Sat and sitting, stood and standing

< Previous | Next >
Status
Not open for further replies.

Allypally

Senior Member
English - UK
Am I the only one whose flesh crawls when someone says, "Here I am, sat on the sofa watching TV" or a BBC reporter broadcasts "I'm stood just outside the walls of Amatrice", and suchlike? In the olden days we used to say "sitting" and "standing" and it seems to me that the ubiquitous "sat" and "stood" started to creep in about 10 years ago and are now more or less universal. Now I'm not such a pedant as to resist a language evolving in whatever way it wants to go, but I do find this usage extremely ugly! Moreover, in the dark ages "sat" and "stood" would be transitive, e.g. "I stood the vase on the window sill" or "She sat the toddler in the buggy". The BBC has rolled over without a murmur and I would guess that about 90% of their journalists now say "sat" and "stood" - even the more venerable ones. Just waiting for Melvyn Bragg to join the turncoats! Am I a lone voice here?
 
  • owlman5

    Senior Member
    English-US
    Hi, Allypally. As far as I know, this habit hasn't reached the U.S. yet. I think I'm glad about that. We generate plenty of annoying language on our own.:rolleyes:
     

    velisarius

    Senior Member
    British English (Sussex)
    There are already a few threads where this feature of informal, spoken British English is discussed.

    "We were sat" -- a new UK trend?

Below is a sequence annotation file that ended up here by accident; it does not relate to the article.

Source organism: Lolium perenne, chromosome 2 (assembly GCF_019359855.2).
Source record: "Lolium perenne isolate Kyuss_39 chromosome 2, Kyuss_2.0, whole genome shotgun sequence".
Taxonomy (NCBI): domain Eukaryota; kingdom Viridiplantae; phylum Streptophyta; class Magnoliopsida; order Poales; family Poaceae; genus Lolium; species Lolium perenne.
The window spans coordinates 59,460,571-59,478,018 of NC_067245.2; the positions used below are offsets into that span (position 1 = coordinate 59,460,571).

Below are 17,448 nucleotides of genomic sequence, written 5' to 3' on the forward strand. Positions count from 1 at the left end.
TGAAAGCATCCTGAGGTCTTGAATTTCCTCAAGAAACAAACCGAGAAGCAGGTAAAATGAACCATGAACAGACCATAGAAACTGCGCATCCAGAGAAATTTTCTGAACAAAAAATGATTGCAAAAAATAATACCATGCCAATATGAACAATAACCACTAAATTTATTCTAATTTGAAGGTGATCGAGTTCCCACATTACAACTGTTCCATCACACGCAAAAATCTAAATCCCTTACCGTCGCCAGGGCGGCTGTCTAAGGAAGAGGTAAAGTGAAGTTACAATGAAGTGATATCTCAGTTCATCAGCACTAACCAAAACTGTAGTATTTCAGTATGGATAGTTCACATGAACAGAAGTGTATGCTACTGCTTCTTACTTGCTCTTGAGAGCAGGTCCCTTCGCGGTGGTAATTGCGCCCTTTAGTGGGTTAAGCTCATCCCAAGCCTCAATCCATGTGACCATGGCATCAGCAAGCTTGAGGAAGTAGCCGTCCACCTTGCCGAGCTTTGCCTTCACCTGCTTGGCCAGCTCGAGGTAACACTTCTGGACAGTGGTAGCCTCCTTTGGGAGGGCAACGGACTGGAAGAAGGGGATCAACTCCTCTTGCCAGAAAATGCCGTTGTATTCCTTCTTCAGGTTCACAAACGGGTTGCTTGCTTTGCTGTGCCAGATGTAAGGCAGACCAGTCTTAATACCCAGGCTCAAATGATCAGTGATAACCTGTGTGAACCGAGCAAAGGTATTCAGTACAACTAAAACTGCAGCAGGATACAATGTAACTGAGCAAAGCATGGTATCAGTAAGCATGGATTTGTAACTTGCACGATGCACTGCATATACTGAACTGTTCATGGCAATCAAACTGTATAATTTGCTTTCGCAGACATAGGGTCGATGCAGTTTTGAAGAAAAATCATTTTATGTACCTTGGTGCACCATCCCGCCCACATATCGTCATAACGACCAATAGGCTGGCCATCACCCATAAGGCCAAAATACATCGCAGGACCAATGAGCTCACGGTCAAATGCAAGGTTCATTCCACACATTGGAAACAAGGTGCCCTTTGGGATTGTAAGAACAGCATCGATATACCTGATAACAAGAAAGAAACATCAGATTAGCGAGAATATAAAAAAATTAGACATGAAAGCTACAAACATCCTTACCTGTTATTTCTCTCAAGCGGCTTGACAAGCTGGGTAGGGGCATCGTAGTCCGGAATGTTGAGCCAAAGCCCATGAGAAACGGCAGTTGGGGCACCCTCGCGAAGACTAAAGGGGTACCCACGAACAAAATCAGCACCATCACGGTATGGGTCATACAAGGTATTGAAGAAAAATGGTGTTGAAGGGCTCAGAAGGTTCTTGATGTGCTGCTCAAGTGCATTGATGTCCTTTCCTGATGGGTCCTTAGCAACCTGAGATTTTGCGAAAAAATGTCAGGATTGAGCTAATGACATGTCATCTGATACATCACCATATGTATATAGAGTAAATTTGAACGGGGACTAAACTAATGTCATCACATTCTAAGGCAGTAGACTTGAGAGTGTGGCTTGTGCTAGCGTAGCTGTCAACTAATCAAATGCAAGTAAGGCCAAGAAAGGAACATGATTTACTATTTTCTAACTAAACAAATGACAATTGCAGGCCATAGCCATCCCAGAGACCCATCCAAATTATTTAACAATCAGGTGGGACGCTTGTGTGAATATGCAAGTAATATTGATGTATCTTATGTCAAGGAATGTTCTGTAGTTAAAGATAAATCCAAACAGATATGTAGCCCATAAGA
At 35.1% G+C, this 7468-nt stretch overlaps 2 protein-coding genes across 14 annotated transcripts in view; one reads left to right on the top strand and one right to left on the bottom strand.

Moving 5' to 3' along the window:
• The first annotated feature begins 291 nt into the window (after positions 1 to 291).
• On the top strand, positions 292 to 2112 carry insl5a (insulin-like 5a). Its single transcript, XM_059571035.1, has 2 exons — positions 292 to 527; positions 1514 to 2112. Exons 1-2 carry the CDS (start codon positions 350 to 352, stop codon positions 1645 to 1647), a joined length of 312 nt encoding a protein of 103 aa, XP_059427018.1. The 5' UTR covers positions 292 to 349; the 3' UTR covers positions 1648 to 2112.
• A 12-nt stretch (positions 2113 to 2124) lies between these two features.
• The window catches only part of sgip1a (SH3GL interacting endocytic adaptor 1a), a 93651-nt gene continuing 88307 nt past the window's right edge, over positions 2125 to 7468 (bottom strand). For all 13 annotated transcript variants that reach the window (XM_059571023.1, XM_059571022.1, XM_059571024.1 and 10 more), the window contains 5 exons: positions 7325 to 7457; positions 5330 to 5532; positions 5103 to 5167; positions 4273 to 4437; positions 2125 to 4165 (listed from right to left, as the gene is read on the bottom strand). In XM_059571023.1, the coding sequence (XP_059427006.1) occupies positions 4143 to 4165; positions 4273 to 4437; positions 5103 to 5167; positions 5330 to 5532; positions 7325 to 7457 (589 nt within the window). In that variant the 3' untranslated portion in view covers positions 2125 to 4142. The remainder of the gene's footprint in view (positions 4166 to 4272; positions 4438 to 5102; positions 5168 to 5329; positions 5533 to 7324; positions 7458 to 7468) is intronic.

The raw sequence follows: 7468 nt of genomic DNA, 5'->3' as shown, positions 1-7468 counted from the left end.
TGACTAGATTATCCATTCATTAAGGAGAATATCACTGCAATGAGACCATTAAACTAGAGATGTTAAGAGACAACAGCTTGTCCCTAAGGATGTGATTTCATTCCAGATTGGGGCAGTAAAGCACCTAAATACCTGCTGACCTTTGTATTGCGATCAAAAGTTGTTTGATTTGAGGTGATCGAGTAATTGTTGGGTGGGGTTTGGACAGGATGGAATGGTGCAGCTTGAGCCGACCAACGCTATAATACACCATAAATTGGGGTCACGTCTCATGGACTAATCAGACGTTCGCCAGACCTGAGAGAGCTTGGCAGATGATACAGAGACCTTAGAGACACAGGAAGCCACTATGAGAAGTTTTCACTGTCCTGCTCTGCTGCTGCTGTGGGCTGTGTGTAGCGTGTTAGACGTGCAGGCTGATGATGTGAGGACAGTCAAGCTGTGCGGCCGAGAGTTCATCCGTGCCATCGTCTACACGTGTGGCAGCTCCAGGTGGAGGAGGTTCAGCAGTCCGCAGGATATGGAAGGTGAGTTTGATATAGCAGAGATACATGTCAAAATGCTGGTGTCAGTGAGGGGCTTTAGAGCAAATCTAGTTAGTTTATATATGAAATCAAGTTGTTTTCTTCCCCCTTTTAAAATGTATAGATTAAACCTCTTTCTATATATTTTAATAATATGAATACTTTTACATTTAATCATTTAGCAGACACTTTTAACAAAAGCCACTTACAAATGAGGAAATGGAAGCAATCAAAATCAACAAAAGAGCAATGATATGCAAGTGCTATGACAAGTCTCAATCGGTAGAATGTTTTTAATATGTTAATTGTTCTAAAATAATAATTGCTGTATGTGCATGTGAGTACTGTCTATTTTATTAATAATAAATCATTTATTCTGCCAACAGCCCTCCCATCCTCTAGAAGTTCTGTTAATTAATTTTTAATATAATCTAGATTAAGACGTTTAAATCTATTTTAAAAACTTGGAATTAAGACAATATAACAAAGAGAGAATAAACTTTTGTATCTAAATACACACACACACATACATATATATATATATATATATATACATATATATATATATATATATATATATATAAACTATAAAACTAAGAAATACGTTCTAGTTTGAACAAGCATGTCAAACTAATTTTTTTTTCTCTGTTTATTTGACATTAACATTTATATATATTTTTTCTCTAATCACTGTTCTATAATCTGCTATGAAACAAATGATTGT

the woman that sat / was sitting on the chair is ...
    Sitting vs sat

    I see it a lot in the newspapers, when someone is being quoted verbatim. A lot of people do speak like that, and I don't hold it against them:p.

    I think that journalists and reporters do tend towards increasingly informal language, in an attempt to engage the average listener I suppose. It annoys me sometimes, if the speaker seems to be using it in an ingratiatingly "matey" way. On the other hand, this may be one of the few characteristics of British speech that are still going strong and not being gradually replaced by more "cool" expressions from across the Atlantic.;)
     

    Andygc

    Senior Member
    British English
    Am I the only one whose flesh crawls when someone says, "Here I am, sat on the sofa watching TV" or a BBC reporter broadcasts "I'm stood just outside the walls of Amatrice", and suchlike?
    Possibly. It doesn't bother me at all. I've heard people using such forms all my life. It's not in my normal idiolect, but I don't see any reason to condemn regional dialects, any more than I condemn people from the south of England who can't pronounce "bath" or "grass" properly. :D (Although I did object to Tony Blair putting on his "common man" accent.)
     

    Florentia52

    Modwoman in the attic
    English - United States
    If the previous threads helpfully linked to above do not answer the question, feel free to join the discussion in any relevant thread. This thread is closed.

    Florentia52, moderator
     
    Status
    Not open for further replies.
    < Previous | Next >
    Top